How top cop plans to cut crime by 5 per cent
POLICE Commissioner Katarina Carroll has set an ambitious target to reduce the crime rate by 5 per cent, which she says is achievable under a major restructure.
The Courier-Mail can reveal Ms Carroll plans to reach her aspirational target by focusing on demand and preventive measures and by officers focusing on public safety crimes such as stolen cars, break-ins and assaults.
In the 2019 calendar year the rate was 10,645 offences per 100,000 people, according to online police figures.
At the weekend The Courier-Mail revealed Ms Carroll wanted more police officers on the beat to keep up with an unprecedented 48 increase in crime call-outs, from 2014-15 to 2018-19.
She said there had been massive increases in demand in police call-outs for mental health, youth justice and domestic violence.
The service is undergoing a major restructure with the realignment of boundaries and commands and a trial is underway to consider police efficiencies and to reduce duplication.
As she awaits the end of the trial the commissioner is yet to determine how many extra officers are needed which will need to be approved and funded by the state government.
But the state's police union has called for another 1650 police and 350 civilian staff.
Ms Carroll told The Courier-Mail she believed the 5 per cent reduction target was realistic, and her structural changes would help reduce crime.
"Because it will come with performance reviews of the organisation as well," she said.
"It will also come with working better together … bringing more people into the front line and assisting the front line."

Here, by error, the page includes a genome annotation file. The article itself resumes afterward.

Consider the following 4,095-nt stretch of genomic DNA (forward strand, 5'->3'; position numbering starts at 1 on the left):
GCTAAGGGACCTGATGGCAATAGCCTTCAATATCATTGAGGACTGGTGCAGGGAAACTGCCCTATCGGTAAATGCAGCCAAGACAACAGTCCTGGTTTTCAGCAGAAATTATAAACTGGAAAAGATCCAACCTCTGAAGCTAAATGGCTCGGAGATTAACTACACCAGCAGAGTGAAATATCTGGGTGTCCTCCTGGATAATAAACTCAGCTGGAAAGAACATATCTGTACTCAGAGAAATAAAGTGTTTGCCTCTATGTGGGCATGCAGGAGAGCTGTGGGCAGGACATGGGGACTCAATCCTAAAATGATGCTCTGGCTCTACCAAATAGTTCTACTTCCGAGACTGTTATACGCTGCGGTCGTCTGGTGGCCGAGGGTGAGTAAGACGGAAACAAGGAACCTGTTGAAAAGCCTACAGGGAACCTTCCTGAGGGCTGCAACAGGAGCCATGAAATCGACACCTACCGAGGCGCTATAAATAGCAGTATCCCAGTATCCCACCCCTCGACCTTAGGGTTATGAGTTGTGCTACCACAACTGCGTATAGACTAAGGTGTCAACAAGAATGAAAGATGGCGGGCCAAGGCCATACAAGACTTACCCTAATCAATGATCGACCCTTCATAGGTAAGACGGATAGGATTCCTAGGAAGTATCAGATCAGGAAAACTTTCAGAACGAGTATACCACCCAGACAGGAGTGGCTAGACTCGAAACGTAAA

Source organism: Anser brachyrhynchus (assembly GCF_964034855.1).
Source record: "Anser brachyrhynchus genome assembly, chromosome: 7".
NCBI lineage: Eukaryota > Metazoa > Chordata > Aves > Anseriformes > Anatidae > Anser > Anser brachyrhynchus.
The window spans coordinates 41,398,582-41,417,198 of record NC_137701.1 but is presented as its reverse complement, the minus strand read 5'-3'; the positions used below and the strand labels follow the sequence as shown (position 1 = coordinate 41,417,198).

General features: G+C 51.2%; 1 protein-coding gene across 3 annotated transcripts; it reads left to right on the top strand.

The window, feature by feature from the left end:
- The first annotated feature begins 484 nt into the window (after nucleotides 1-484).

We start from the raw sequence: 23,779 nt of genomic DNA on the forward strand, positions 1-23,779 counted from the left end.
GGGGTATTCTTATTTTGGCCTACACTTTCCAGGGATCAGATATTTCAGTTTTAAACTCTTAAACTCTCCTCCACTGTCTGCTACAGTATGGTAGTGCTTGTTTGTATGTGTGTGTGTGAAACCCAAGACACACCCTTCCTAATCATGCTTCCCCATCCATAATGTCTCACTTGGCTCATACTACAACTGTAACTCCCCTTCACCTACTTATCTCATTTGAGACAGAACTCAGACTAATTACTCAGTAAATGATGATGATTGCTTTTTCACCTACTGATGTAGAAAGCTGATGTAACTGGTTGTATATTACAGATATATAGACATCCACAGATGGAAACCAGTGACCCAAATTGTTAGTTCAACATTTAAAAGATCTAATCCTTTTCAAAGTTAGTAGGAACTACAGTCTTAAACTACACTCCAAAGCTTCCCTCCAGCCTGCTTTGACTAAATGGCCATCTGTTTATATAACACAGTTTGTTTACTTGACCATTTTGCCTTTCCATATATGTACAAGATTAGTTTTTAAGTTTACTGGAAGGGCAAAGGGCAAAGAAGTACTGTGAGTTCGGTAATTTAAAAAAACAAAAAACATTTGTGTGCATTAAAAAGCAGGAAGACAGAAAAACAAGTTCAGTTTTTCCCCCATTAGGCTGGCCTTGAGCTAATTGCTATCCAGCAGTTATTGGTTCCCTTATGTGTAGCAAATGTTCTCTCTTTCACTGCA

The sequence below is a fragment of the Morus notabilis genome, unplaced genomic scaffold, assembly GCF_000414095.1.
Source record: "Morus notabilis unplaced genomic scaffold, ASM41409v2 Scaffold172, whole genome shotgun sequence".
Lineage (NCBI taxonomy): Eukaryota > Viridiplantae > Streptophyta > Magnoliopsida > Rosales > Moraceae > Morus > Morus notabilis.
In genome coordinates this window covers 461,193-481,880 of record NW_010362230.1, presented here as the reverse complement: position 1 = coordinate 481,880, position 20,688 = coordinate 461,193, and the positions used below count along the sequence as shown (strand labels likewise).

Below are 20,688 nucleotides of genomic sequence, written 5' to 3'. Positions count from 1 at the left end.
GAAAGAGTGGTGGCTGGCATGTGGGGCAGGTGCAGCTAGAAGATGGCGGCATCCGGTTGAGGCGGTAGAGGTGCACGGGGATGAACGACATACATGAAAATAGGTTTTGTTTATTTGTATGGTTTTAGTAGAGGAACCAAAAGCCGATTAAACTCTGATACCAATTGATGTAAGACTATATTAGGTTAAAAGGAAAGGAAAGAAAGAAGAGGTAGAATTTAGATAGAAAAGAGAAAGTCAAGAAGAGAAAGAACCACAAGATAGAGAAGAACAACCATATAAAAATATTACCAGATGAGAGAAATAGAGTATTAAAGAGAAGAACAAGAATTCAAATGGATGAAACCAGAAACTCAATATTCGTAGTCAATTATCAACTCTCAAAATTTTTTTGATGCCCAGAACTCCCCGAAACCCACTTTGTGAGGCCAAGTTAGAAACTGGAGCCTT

Ms Carroll said once police dealt with increased demand officers would need to work in the preventive space.
"If you can concentrate your efforts on the performance as well as assisting at the front end, and dealing with your demand issues, you will reduce crime," she said.
"People feel, I suppose most challenged in terms of their safety, unlawful use (of vehicles), break and enters, assaults, you need to concentrate your efforts on those and the community will feel safer because, naturally, they're the ones that people feel the most concerned about.
"When you are actually dealing with so much demand, you're not as proactive and preventive as you need to be.
"And that is the street checks (in which police stop and speak to people and ask their details), that is the good order, that is the random breath tests."
Bond University associate professor of criminology and former detective Terry Goldsworthy said the crime rate had been increasing in Queensland for some years, and it was clear the commissioner would have to implement a strategy to contain and then reduce it.
"Any such strategy should ensure that it is transparent, appropriate and accountable," he said.
"Their clearly needs to be a refocus on what performance criteria the QPS using to judge its achievements.
"Simply asking for more police is not the answer, working smarter is."